Example embodiments being thus described, it will be obvious that the same may be varied in many ways. Such variations are not to be regarded as a departure from the spirit and scope of the present invention, and all such modifications as would be obvious to one skilled in the art are intended to be included within the scope of the following claims.

Claims

1. A method for correcting detector data of an X-ray detector, comprising:

taking into account, with a current measurement, a history of radiation exposure of the X-ray detector, with respect to the overall X-ray detector or subareas of the X-ray detector, in respect of a reduction in the measurement sensitivity produced as a result and a recovery of the reduction in the measuring sensitivity; and
correcting the determined measuring signal with a correction factor which is dependent on the history of the radiation exposure.

2. The method as claimed in claim 1, wherein the correction factor is at least also dependent on a duration of the irradiation of the whole X-ray detector or subareas of the X-ray detector.

3. The method as claimed in claim 1, wherein the correction factor is at least also dependent on an intensity of the irradiation of the whole X-ray detector or the subareas of the X-ray detector.

4. The method as claimed in claim 1, wherein the correction factor is at least also dependent on a spectral composition of the irradiation of the overall X-ray detector or of the subareas of the X-ray detector.

5. The method as claimed in claim 1, wherein the correction factor is at least also dependent on a duration of the irradiation pauses of the overall X-ray detector or the subareas of the X-ray detector.

6. The method as claimed in claim 1, wherein radiation exposures occurring during the current scan are also determined and influence calculation of the respectively current correction factor.

7. The method as claimed in claim 1, wherein, with the calculation of the correction factor, a reciprocal exponential behavior of the detector material is assumed with respect to the reduction in the signal response to an X-ray signal.

8. The method as claimed in claim 1, wherein, with the calculation of the correction factor, an exponential behavior of the detector material is assumed with respect to the gradual recovery of the signal response to an X-ray signal.

9. The method as claimed in claim 8, wherein the exponential behavior of the detector material with respect to the gradual recovery of the signal response to an X-ray signal is expressed by the total of at least two exponential functions with different time constants.

10. The method as claimed in claim 1, wherein the detection of the history and the correction are implemented channel by channel.

11. The method as claimed in claim 1, wherein the detection of the history and the correction are implemented pixel by pixel.

12. An X-ray recording system, comprising:

a detector, including a plurality of detector elements, configured to be read out in groups channel by channel, and a read-out apparatus including a computer-assisted device to correct read-out detector data prior to a further processing of the detector data to form projective or tomographic images, the computer-assisted device including a memory, in which a program is stored, the program being configured to take into account, with a current measurement, a history of radiation exposure of the X-ray detector, with respect to the overall X-ray detector or subareas of the X-ray detector, in respect of a reduction in the measurement sensitivity produced as a result and a recovery of the reduction in the measuring sensitivity, and correct the determined measuring signal with a correction factor which is dependent on the history of the radiation exposure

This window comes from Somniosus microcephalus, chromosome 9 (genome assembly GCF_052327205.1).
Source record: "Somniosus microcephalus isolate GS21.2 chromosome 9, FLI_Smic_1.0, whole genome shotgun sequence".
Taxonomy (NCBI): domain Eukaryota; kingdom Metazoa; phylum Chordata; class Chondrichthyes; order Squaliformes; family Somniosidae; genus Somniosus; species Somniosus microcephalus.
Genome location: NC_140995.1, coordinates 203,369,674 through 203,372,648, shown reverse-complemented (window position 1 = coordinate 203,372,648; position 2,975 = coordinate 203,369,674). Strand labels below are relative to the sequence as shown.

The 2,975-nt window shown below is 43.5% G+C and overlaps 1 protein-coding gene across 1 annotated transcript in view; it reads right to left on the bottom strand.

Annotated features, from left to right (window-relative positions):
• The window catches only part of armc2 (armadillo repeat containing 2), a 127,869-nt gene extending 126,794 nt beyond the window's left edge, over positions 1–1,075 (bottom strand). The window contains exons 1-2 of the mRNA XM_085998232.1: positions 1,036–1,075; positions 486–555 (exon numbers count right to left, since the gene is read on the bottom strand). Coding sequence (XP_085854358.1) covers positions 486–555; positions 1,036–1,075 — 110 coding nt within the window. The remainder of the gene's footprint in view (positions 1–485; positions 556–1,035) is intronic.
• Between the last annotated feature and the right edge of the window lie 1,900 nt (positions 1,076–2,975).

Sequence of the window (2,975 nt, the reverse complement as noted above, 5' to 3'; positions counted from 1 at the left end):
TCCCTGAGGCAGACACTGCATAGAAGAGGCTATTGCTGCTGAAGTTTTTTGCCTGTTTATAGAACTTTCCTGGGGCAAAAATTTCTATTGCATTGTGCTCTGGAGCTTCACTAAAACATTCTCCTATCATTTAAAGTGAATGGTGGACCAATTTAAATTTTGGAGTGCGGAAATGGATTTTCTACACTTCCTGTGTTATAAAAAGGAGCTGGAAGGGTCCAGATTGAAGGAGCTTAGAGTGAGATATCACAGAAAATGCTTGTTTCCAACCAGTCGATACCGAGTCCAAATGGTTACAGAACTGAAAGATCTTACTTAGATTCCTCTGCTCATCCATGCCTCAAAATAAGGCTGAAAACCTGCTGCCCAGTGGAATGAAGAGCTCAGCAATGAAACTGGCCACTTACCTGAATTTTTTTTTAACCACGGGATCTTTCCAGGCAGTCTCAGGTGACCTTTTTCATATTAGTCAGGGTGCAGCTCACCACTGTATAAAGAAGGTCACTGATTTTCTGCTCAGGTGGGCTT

13. The X-ray recording system of claim 12, wherein the X-ray recording system is a CT system.

14. The X-ray recording system of claim 12, wherein the X-ray recording system is a C-arm system.

15. The method as claimed in claim 2, wherein the correction factor is at least also dependent on an intensity of the irradiation of the whole X-ray detector or the subareas of the X-ray detector.

16. The method as claimed in claim 2, wherein the correction factor is at least also dependent on a spectral composition of the irradiation of the overall X-ray detector or of the subareas of the X-ray detector.

17. The method as claimed in claim 2, wherein the correction factor is at least also dependent on a duration of the irradiation pauses of the overall X-ray detector or the subareas of the X-ray detector.

18. A computer readable medium including program segments for, when executed on a computer device, causing the computer device to implement the method of claim 1.

Patent History

Publication number: 20120243660
Type: Application
Filed: Mar 22, 2012
Publication Date: Sep 27, 2012
Patent Grant number: 8915647
Applicant: SIEMENS AKTIENGESELLSCHAFT (Munich)
Inventors: Steffen Kappler (Effeltrich), Johannes Kippes (Nurnberg), Edgar Kraft (Erlangen), Daniel Niederlöhner (Erlangen), Thomas Reichel (Heroldsbach), Christian Schröter (Bamberg), Thomas Von Der Haar (Nurnberg)
Application Number: 13/426,983

Classifications

Current U.S. Class: Beam Detection System (378/19)
International Classification: A61B 6/03 (20060101);